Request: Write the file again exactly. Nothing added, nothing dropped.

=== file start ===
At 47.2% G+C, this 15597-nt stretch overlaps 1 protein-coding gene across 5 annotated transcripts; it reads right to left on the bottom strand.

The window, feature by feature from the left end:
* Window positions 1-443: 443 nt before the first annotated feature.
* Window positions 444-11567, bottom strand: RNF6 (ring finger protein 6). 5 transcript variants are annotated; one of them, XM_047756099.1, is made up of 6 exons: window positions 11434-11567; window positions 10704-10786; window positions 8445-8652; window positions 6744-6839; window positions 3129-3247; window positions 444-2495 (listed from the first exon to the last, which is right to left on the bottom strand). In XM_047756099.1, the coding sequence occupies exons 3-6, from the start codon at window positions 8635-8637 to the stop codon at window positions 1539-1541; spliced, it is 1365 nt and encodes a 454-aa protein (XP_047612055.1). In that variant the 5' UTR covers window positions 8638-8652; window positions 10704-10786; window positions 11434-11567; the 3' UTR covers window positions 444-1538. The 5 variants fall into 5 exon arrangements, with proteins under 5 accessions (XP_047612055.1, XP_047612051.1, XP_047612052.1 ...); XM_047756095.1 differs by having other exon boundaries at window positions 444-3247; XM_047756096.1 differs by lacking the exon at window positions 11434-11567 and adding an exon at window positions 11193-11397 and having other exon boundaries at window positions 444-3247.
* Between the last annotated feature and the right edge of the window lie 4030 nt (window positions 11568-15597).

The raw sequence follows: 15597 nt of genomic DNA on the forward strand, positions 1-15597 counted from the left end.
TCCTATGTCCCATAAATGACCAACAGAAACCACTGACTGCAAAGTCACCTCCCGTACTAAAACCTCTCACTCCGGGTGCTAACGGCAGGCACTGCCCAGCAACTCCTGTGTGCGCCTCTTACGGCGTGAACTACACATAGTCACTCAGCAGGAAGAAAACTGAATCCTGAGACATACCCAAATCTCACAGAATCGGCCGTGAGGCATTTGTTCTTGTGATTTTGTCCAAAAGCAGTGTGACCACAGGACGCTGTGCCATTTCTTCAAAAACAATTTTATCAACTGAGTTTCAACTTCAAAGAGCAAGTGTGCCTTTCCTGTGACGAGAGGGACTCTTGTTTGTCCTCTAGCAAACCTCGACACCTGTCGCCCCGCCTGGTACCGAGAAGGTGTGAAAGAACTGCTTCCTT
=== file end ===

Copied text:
At 47.2% G+C, this 15597-nt stretch overlaps 1 protein-coding gene across 5 annotated transcripts; it reads right to left on the bottom strand.

The window, feature by feature from the left end:
* Window positions 1-443: 443 nt before the first annotated feature.
* Window positions 444-11567, bottom strand: RNF6 (ring finger protein 6). 5 transcript variants are annotated; one of them, XM_047756099.1, is made up of 6 exons: window positions 11434-11567; window positions 10704-10786; window positions 8445-8652; window positions 6744-6839; window positions 3129-3247; window positions 444-2495 (listed from the first exon to the last, which is right to left on the bottom strand). In XM_047756099.1, the coding sequence occupies exons 3-6, from the start codon at window positions 8635-8637 to the stop codon at window positions 1539-1541; spliced, it is 1365 nt and encodes a 454-aa protein (XP_047612055.1). In that variant the 5' UTR covers window positions 8638-8652; window positions 10704-10786; window positions 11434-11567; the 3' UTR covers window positions 444-1538. The 5 variants fall into 5 exon arrangements, with proteins under 5 accessions (XP_047612055.1, XP_047612051.1, XP_047612052.1 ...); XM_047756095.1 differs by having other exon boundaries at window positions 444-3247; XM_047756096.1 differs by lacking the exon at window positions 11434-11567 and adding an exon at window positions 11193-11397 and having other exon boundaries at window positions 444-3247.
* Between the last annotated feature and the right edge of the window lie 4030 nt (window positions 11568-15597).

The raw sequence follows: 15597 nt of genomic DNA on the forward strand, positions 1-15597 counted from the left end.
TCCTATGTCCCATAAATGACCAACAGAAACCACTGACTGCAAAGTCACCTCCCGTACTAAAACCTCTCACTCCGGGTGCTAACGGCAGGCACTGCCCAGCAACTCCTGTGTGCGCCTCTTACGGCGTGAACTACACATAGTCACTCAGCAGGAAGAAAACTGAATCCTGAGACATACCCAAATCTCACAGAATCGGCCGTGAGGCATTTGTTCTTGTGATTTTGTCCAAAAGCAGTGTGACCACAGGACGCTGTGCCATTTCTTCAAAAACAATTTTATCAACTGAGTTTCAACTTCAAAGAGCAAGTGTGCCTTTCCTGTGACGAGAGGGACTCTTGTTTGTCCTCTAGCAAACCTCGACACCTGTCGCCCCGCCTGGTACCGAGAAGGTGTGAAAGAACTGCTTCCTT